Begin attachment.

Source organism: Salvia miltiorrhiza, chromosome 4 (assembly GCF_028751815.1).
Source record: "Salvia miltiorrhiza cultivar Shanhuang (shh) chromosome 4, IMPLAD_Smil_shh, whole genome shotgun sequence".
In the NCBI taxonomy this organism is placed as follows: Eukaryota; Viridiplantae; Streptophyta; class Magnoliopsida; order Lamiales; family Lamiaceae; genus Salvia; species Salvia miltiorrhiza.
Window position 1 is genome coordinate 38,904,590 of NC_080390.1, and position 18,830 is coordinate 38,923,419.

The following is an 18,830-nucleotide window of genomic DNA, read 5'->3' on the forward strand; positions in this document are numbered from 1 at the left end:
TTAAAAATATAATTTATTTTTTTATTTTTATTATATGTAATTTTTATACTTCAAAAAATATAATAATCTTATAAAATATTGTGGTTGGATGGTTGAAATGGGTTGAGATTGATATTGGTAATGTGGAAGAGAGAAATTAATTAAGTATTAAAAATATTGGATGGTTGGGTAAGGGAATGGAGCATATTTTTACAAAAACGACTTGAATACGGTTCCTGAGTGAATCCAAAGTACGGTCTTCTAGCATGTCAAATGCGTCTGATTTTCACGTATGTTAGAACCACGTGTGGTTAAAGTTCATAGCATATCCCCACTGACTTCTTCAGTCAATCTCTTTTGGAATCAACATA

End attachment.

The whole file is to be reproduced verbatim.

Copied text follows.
Source organism: Salvia miltiorrhiza, chromosome 4 (assembly GCF_028751815.1).
Source record: "Salvia miltiorrhiza cultivar Shanhuang (shh) chromosome 4, IMPLAD_Smil_shh, whole genome shotgun sequence".
In the NCBI taxonomy this organism is placed as follows: Eukaryota; Viridiplantae; Streptophyta; class Magnoliopsida; order Lamiales; family Lamiaceae; genus Salvia; species Salvia miltiorrhiza.
Window position 1 is genome coordinate 38,904,590 of NC_080390.1, and position 18,830 is coordinate 38,923,419.

The following is an 18,830-nucleotide window of genomic DNA, read 5'->3' on the forward strand; positions in this document are numbered from 1 at the left end:
TTAAAAATATAATTTATTTTTTTATTTTTATTATATGTAATTTTTATACTTCAAAAAATATAATAATCTTATAAAATATTGTGGTTGGATGGTTGAAATGGGTTGAGATTGATATTGGTAATGTGGAAGAGAGAAATTAATTAAGTATTAAAAATATTGGATGGTTGGGTAAGGGAATGGAGCATATTTTTACAAAAACGACTTGAATACGGTTCCTGAGTGAATCCAAAGTACGGTCTTCTAGCATGTCAAATGCGTCTGATTTTCACGTATGTTAGAACCACGTGTGGTTAAAGTTCATAGCATATCCCCACTGACTTCTTCAGTCAATCTCTTTTGGAATCAACATA